The climate in the German logistics industry is excellent – as underlined by the findings of the ifo Insitute for the BVL Logistics Indicator in the first quarter of 2018.
The ifo Institute arrives at this assessment despite the risk of a trade war between some of the world's major economic powers. The Handelsblatt Research Institute describes the "onset of protectionism as the biggest threat to the German economy" and underlines the importance of international value added chains, emphasising that the global division of labour and free cross-border trade are the key to prosperity and peace.
The ifo experts are still optimistic about GDP, forecasting growth of 2.6 percent for the current year and 2.1 percent for 2019. The predicted growth figures for the Eurozone are 2.3 percent in 2018 and 1.9 percent in 2019, while global GDP is expected to increase by 3.4 percent this year and 3.1 percent next year.
This upturn is driven by the supply chain managers and logistics managers, and the positive sentiment in the sector therefore comes as no surprise. Assessments of the current business situation are at their highest since the Logistics Indicator survey was launched twelve years ago. This trend is underpinned by the extremely positive indicator scores in industry and trade.
But there are nevertheless a few small clouds on the horizon. Business expectations for the coming months are down slightly on the previous quarter – among both the users of logistics services in industry and trade as well as the logistics service providers. Personnel recruitment plans are still in the pipeline but are not at the same high level as in previous quarters. The recruitment boom is levelling out, with the ratio of job-seekers to vacant positions at its lowest in 25 years.
The skill shortage is now being felt in most sectors and is having a constraining effect. The most important levers, as regularly emphasised by BVL, are "education" and "the courage to embrace change", in particular with regard to the digital transformation of business processes. Other key success factors for today's companies include image and brand promotion. Companies who want to win over qualified personnel in a fiercely competitive labour market have to be "attractive". According to a survey conducted among 400 logistics service providers by the Get-the-Point agency, only just under one in two respondents see themselves as attractive employers. BVL supports companies who want to develop logistics careers and improve the image of the jobs in the sector. An expert focus group has been set up specifically for this purpose and offers free guidelines, photo and video materials, and information on successful image and brand promotion. In addition, Supply Chain Day provides companies with an opportunity to showcase themselves as potential employers. This day of action was called into being by BVL in 2008 and takes place every year in April – and Supply Chain Day 2018 is this week, on April 19, when well over 350 companies will be opening their doors and letting interested members of the public take a look behind the scenes of their operations.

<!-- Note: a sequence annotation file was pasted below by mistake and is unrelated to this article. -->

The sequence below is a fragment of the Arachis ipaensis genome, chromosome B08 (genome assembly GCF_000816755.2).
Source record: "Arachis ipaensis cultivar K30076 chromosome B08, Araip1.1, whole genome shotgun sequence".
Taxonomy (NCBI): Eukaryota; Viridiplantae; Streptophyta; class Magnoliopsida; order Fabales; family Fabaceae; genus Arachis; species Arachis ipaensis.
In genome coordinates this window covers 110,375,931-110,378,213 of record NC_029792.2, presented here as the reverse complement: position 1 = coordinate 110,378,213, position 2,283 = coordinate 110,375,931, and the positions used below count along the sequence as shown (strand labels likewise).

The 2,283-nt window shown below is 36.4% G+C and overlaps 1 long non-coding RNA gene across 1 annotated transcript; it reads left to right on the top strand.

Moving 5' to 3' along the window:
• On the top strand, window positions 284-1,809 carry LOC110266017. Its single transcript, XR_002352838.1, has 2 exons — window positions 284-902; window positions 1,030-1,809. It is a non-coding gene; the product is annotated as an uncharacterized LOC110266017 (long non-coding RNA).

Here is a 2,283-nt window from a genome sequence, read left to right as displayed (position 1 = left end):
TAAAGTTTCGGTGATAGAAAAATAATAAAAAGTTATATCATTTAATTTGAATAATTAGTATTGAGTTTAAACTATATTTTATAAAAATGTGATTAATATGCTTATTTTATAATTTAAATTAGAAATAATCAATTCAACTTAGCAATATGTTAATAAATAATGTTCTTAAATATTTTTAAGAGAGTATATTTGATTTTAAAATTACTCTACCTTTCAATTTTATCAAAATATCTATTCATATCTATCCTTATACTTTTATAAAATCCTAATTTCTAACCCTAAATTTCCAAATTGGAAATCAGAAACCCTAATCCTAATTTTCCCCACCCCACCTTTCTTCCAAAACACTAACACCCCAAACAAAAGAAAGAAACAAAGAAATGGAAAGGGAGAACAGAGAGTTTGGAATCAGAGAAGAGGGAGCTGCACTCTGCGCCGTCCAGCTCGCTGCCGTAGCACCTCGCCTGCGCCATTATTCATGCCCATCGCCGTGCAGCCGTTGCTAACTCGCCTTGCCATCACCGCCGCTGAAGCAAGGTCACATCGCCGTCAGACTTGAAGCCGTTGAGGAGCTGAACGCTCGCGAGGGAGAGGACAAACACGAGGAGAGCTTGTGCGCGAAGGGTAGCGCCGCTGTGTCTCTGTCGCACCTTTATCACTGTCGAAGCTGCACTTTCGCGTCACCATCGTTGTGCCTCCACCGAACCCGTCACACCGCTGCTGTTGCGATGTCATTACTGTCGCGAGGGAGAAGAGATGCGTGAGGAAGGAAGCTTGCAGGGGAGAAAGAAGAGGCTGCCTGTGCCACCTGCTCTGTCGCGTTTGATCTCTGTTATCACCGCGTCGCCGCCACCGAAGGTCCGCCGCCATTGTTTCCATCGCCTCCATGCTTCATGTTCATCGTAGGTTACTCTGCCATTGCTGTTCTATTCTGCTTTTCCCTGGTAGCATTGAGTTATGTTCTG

If it is to create value added reliably and effectively, German industry needs an adequate infrastructure – for all modes of transport as well as on the digital front. BVL has long been warning the policymakers about the risk of living off the fruits of the past. Germany must step up its investment in both the physical and the digital infrastructure. Because of the time lost due to capacity bottlenecks in ports, on railway lines and motorways or as a result of dead spots in the mobile phone network, we are simply unable to exploit potential for increased productivity that would otherwise be easy to achieve. The political decision-makers must create the necessary framework conditions for continued economic growth and competitiveness. German companies need planning predictability.